My Grandparents © copyright by Malak Mattar 2019. Doves of peace are ever-present in Malak's paintings.

 

 

Exile is more than a geographical concept. You can be in exile in your homeland, in your own house, in your room.

 

        Mahmoud Darwish, a Palestinian poet, (1941-2008)

 

 

Malak Mattar, now just nineteen years old, is still what many would call a "naive artist," mostly untrained desipite the mentorship of her uncle, Mohammed Musallum, who teaches art in the only art school in Gaza. So I will begin there, in Gaza, during a 51-day Israeli bombing siege, in a household where a girl of 14 who has never drawn or painted before, is trying to stay sane during the Second Intifada against the brutal Israeli occupation. Watercolor and paper on the kitchen table, Malak starts to paint, mostly portraits of the women in her family and her community. She is gifted.

 

I had the good fortune to hear about Malak through a Palestinian friend who went to see her recent art exhibition in New York. Sponsored by the Palestine Museum US in Woodbridge, Ct., Malak was granted a two-week visa to show her work in three locations— Connecticut, DC, and New York, before her return to Istanbul to continue her studies on a full scholarship in political science and international relations at the Istanbul Aydin University. She misses her family in Gaza but cannot return during holidays as there is no guarantee she can get out in time to travel back to Turkey before classes begin. Though Gaza has been administered by Hamas since 2007, it is still under "indirect" Israeli occupation; Israel controls its electricity, telecommunications and borders.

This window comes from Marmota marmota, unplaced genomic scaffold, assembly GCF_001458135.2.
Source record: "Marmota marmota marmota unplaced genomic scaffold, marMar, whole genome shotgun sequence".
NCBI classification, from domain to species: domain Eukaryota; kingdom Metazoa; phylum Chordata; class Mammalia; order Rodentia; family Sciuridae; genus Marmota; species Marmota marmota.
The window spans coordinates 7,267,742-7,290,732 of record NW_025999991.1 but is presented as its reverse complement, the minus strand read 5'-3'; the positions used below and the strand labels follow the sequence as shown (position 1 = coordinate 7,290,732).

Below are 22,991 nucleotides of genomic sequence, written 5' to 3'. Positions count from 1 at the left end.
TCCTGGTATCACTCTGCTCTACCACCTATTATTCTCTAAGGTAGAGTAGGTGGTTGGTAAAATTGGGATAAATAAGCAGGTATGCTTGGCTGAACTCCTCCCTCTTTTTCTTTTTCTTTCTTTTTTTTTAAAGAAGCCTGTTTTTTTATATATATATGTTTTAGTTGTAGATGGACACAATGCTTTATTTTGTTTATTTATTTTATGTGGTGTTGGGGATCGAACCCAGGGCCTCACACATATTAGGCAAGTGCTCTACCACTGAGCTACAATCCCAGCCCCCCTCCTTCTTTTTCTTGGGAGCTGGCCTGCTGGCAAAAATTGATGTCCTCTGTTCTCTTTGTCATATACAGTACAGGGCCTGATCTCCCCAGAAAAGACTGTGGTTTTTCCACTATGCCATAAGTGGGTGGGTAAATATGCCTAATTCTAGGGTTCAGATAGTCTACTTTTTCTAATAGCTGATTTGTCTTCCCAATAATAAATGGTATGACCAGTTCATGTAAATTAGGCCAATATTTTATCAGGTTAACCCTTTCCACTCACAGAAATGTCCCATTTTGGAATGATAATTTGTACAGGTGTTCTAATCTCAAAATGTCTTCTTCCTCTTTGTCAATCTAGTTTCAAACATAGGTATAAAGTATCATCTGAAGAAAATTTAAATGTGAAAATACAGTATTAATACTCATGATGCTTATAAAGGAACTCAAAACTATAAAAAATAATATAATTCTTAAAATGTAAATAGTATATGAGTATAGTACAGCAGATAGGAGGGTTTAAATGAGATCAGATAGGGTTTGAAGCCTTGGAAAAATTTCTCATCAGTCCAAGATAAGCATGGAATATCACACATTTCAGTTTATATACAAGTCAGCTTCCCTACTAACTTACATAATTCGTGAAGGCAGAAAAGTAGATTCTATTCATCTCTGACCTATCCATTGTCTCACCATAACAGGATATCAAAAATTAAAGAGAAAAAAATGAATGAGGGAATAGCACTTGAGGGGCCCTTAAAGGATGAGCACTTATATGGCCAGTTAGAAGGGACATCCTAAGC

I try to imagine this pressure, not as an ordinary American student worried about grades and financing, but as a student in exile from her beleaguered homeland, worried about her family and friends. How brave she has been, truly exemplary. She has had to learn both Turkish and English as her classes are in English, and struggles to maintain her bank account and grade point average. She travels wherever she is invited to show her work. "I will never stop painting," she told me with confidence. "Life is not easy in Gaza. This is what I portray in my work. I want the world to understand."

 

 

 

For more of Malak's story:

 

https://wearenotnumbers.org/home/Contributor/Malak_Mattar

 

Malak on Facebook:

 

https://www.facebook.com/profile.php?id=100004339966663

 

For more about Palestine and Israel:

 

Human Rights Watch Report

 

https://www.hrw.org/world-report/2019/country-chapters/israel/palestine

 

Yousef Bashir, "Words of My Father" 

 

https://www.harpercollins.com/9780062917324/the-words-of-my-father/

 

Mahmoud Darwish Poems

 

https://www.google.com/search?q=darwish+poems+on+amazon&source=univ&tbm=shop&tbo=u&sa=X&ved=0ahUKEwjKlffslorkAhUqwlkKHax7CuUQsxgIMA&biw=1024&bih=710#spd=13109659742047301644

 

Palestine Museum, Woodbridge, Ct.

 

https://www.palestinemuseum.us/